The Mad Miss Manton (1938)- Leigh Jason



The lovely Miss Melsa Manton (Barbara Stanwyck) isn’t really mad, although she does tend to make some crazy and ill-advised decisions. For example,  just as the film opens and she arrives home from a costume party, she decides to take her dogs for a walk… alone… at night… in New York… in a costume. Sure that might not seem too crazy, but then when she witnesses a man sprinting from a dark house into his car and speeding away, she decides that it’s her responsibility to investigate. The Mad Miss Manton (1938)After tying the dogs up outside, Miss Manton proceeds inside where she stumbles across a dead body and makes the first smart decision of her evening by calling the police. Of course Lieutenant Brent (Sam Levene) has trouble believing Manton because of her history as a snobbish, trouble-making socialite, and the fact that she is wearing a highly provocative (and childlike) costume. It doesn’t help her case that the dead body has disappeared, leaving no trace to be found; even by a team of screwball comedy detectives that were born to be characters in a film like this one.

Melsa, however, is undeterred by the police and their lack of faith. She, along with her misguided and completely ridiculous group of friends, have every intention of proving that a murder was committed, even at the risk of their own peril. Just to make their mission one  of greater importance, a news editor, Peter Ames (Henry Fonda), printed an article about Miss Manton and her seemingly ridiculous antics. The Mad Miss Manton (1938)That’s when Melsa storms into Ames’s office, threatening to sue for libel. Of course, just as fast as she storms in she also manages to steal Ames’s attention. He’s instantly enamored by  her charms and beauty, and is perfectly willing to risk his own safety for her.

“The Mad Miss Manton” is exactly the kind of middle-of -the-road screwball comedy that was being produced in the late 1930’s. It has a delightful yet unrealistic plot, it’s full of characters that make jokes despite being in seriously danger constantly, and the police seem to be the most clueless people on the planet, while our average everyday people (like Melsa) are perfectly suited to be crime fighters. It is also just an average film technically speaking. Director Leigh Jason is not a name everybody knows, not because he didn’t have talent, but because his movies tend to be good, not great.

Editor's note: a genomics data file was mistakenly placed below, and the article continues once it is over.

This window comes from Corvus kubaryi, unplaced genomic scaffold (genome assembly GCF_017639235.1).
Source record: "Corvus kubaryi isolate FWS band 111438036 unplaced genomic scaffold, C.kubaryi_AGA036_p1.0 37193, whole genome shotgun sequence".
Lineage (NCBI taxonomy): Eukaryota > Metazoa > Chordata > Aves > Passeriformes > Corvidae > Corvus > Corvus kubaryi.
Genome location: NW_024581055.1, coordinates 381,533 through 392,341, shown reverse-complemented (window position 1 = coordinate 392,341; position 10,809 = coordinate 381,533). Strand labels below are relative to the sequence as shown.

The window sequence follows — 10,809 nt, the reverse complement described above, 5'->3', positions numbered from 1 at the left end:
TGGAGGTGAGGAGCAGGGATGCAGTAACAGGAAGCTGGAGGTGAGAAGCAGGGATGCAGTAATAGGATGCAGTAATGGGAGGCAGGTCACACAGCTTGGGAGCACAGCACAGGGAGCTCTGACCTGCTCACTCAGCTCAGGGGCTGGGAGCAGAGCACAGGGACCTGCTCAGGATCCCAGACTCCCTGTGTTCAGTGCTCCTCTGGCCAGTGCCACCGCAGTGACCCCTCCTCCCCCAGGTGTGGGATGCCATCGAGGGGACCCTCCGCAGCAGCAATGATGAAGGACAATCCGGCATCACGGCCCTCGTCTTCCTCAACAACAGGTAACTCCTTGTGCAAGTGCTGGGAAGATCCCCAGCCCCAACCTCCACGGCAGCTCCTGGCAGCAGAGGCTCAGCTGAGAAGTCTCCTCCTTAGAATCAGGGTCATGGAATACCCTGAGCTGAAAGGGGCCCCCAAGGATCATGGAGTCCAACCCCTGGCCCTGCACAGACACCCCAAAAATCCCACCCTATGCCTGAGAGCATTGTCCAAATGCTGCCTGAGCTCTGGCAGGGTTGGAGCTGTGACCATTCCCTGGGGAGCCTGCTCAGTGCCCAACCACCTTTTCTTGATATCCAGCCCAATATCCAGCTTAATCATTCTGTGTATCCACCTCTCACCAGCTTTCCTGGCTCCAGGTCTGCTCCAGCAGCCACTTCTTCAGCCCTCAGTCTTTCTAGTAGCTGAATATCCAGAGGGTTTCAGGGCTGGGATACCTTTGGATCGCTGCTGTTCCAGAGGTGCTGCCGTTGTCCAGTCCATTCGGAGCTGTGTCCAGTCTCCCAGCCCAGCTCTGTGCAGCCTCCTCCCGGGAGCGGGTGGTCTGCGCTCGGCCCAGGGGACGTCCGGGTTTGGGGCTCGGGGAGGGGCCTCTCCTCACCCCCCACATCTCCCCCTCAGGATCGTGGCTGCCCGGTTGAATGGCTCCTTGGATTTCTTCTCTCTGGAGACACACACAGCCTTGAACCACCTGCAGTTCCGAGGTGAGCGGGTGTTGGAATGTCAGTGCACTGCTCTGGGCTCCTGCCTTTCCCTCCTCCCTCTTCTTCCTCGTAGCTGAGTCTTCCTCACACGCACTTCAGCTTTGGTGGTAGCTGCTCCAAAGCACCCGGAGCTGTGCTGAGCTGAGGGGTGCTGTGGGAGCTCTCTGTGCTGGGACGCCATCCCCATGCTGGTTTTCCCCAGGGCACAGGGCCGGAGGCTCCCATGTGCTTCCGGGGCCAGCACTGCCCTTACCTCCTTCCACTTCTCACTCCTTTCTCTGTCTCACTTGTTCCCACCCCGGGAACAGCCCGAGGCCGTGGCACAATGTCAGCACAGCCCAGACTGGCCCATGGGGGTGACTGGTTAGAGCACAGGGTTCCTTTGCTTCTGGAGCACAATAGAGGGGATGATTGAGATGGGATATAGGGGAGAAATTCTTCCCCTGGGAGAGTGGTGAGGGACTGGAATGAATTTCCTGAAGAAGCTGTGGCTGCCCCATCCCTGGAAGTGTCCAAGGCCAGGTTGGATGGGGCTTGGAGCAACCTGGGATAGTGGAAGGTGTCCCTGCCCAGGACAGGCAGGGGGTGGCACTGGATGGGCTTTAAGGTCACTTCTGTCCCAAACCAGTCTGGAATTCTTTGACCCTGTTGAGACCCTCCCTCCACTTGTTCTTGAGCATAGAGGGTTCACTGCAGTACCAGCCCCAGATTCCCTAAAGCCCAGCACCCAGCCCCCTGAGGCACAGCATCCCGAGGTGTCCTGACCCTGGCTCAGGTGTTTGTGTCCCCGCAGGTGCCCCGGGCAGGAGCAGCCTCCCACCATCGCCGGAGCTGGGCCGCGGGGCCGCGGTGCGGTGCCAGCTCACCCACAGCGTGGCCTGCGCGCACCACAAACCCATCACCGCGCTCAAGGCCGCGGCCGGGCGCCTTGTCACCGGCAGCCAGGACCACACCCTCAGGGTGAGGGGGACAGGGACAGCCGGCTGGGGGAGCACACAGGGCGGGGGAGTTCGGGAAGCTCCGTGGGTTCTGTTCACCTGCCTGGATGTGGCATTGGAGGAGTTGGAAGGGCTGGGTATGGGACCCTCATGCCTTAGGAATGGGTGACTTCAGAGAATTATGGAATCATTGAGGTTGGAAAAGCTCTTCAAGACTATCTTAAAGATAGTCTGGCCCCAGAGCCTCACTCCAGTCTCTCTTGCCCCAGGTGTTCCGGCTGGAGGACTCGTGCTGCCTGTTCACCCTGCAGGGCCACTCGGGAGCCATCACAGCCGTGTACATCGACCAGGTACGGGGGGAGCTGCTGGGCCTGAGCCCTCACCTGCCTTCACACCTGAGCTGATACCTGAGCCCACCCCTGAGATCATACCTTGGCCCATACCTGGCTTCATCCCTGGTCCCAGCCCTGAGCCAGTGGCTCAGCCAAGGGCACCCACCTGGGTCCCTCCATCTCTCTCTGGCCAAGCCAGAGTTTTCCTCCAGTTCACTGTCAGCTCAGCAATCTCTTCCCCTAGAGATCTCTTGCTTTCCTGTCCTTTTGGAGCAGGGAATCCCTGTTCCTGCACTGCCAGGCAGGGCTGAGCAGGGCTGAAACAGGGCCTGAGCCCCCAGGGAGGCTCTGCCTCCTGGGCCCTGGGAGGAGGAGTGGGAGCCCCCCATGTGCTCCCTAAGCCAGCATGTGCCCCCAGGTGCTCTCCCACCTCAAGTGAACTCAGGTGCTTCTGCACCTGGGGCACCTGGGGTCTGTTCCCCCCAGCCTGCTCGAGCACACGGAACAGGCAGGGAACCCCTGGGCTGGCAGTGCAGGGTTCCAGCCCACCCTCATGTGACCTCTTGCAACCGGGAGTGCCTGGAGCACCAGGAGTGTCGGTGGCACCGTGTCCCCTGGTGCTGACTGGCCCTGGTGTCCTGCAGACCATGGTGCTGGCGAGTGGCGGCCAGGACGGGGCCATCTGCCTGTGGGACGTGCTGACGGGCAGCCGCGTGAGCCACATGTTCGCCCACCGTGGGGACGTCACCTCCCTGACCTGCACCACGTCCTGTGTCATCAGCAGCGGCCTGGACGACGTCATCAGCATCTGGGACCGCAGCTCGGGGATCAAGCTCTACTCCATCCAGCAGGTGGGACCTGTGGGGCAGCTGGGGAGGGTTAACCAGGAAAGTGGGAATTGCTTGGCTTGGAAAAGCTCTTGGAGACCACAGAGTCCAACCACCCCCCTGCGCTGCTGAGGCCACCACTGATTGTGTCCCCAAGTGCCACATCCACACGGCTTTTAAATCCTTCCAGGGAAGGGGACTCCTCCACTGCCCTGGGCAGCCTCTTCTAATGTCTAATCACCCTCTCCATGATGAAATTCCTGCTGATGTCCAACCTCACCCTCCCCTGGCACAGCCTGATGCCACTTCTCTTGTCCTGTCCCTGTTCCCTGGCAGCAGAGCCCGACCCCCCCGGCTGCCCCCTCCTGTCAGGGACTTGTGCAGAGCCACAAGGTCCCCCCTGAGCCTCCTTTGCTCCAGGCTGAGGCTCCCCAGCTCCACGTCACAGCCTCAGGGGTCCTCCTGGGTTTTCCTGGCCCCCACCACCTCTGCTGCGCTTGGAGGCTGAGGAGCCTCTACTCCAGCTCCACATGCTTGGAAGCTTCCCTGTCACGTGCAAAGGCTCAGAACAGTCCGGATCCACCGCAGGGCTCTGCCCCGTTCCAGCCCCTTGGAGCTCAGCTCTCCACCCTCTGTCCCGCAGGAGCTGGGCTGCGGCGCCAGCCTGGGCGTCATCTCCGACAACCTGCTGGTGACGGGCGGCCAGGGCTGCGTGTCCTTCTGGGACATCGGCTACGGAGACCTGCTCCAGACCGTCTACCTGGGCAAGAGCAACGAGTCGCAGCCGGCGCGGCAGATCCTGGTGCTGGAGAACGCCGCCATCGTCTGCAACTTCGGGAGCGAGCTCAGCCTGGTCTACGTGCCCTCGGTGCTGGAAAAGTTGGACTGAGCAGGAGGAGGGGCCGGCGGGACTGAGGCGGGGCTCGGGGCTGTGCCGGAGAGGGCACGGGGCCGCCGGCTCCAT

The funny thing here is that “The Mad Miss Manton”, despite the points I have mentioned, is an above average movie.The Mad Miss Manton (1938) The reason it is able to rise above its flaws is because of Barbara Stanwyck and Henry Fonda. This was the first of three pairings for the two legendary actors, with the others being “You Belong to Me” (1941) and “The Lady Eve” (1941). Their on-screen (and off-screen) chemistry is electrifying, and every scene that they share leaves a smile on your face. The humor is better and the story is more plausible because of the way they handle themselves as a comedic duo. With other actors in this film it would become quickly forgettable, but Stanwyck and Fonda have created something extremely enjoyable, even if it’s not perfect. It’s their comedic timing and undeniable screen presence that elevates “The Mad Miss Manton” to the level of a “must see”.



0 thoughts on “The Mad Miss Manton (1938)- Leigh Jason

  1. Patricia Nolan-Hall (Caftan Woman) says:

    I love a goofy mystery and when the appealing team of Stanwyck and Fonda are leading the proceedings, “The Mad Miss Manton”, despite starting to wheeze toward the end, is inescapably irresistible. To my mind, it is Nicholas Musuraca’s cinematography that keeps it at all at an “A” level.


  2. Teddy says:

    I love this one! One of my favorites. I caught it randomly on TCM about a year ago and was hooked. I was impressed by Fonda’s goofiness and light-heartedness since the only role I’d seen of him in before that is his serious turn in 12 Angry Men. Stanwyck is just amazing, what’s new. This film does have its flaws, but it’s one of my guilty pleasures. Great review, Paul.


    • Paul says:

      I like the classification of this being a “guilty pleasure” film. It certainly has the power to entertain time and time again, despite the flaws, and I think everybody can agree that Stanwyck and Fonda make such a great combination that it’s just easy to smile when watching them together.


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